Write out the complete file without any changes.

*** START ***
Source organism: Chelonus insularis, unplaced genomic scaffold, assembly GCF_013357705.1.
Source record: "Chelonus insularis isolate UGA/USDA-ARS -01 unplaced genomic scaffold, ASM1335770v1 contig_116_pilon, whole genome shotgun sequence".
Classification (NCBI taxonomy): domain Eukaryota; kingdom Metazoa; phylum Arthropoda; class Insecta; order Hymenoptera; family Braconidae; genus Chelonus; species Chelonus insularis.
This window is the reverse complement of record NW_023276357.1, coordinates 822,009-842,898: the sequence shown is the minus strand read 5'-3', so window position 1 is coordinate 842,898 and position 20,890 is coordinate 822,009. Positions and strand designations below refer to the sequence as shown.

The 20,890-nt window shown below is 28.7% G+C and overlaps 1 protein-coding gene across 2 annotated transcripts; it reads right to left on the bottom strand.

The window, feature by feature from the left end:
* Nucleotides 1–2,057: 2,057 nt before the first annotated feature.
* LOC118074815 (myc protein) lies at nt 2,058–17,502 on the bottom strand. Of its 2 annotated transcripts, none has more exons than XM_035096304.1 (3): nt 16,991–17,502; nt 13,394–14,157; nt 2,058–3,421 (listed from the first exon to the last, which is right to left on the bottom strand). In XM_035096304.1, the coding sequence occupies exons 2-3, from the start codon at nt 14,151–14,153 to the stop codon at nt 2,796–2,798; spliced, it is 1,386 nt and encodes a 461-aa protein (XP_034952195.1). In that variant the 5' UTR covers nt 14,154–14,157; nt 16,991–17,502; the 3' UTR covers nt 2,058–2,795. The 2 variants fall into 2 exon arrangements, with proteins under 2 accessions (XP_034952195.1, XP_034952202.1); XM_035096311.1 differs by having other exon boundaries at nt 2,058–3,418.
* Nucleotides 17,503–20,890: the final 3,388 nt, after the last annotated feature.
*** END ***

Source organism: Chelonus insularis, unplaced genomic scaffold, assembly GCF_013357705.1.
Source record: "Chelonus insularis isolate UGA/USDA-ARS -01 unplaced genomic scaffold, ASM1335770v1 contig_116_pilon, whole genome shotgun sequence".
Classification (NCBI taxonomy): domain Eukaryota; kingdom Metazoa; phylum Arthropoda; class Insecta; order Hymenoptera; family Braconidae; genus Chelonus; species Chelonus insularis.
This window is the reverse complement of record NW_023276357.1, coordinates 822,009-842,898: the sequence shown is the minus strand read 5'-3', so window position 1 is coordinate 842,898 and position 20,890 is coordinate 822,009. Positions and strand designations below refer to the sequence as shown.

The 20,890-nt window shown below is 28.7% G+C and overlaps 1 protein-coding gene across 2 annotated transcripts; it reads right to left on the bottom strand.

The window, feature by feature from the left end:
* Nucleotides 1–2,057: 2,057 nt before the first annotated feature.
* LOC118074815 (myc protein) lies at nt 2,058–17,502 on the bottom strand. Of its 2 annotated transcripts, none has more exons than XM_035096304.1 (3): nt 16,991–17,502; nt 13,394–14,157; nt 2,058–3,421 (listed from the first exon to the last, which is right to left on the bottom strand). In XM_035096304.1, the coding sequence occupies exons 2-3, from the start codon at nt 14,151–14,153 to the stop codon at nt 2,796–2,798; spliced, it is 1,386 nt and encodes a 461-aa protein (XP_034952195.1). In that variant the 5' UTR covers nt 14,154–14,157; nt 16,991–17,502; the 3' UTR covers nt 2,058–2,795. The 2 variants fall into 2 exon arrangements, with proteins under 2 accessions (XP_034952195.1, XP_034952202.1); XM_035096311.1 differs by having other exon boundaries at nt 2,058–3,418.
* Nucleotides 17,503–20,890: the final 3,388 nt, after the last annotated feature.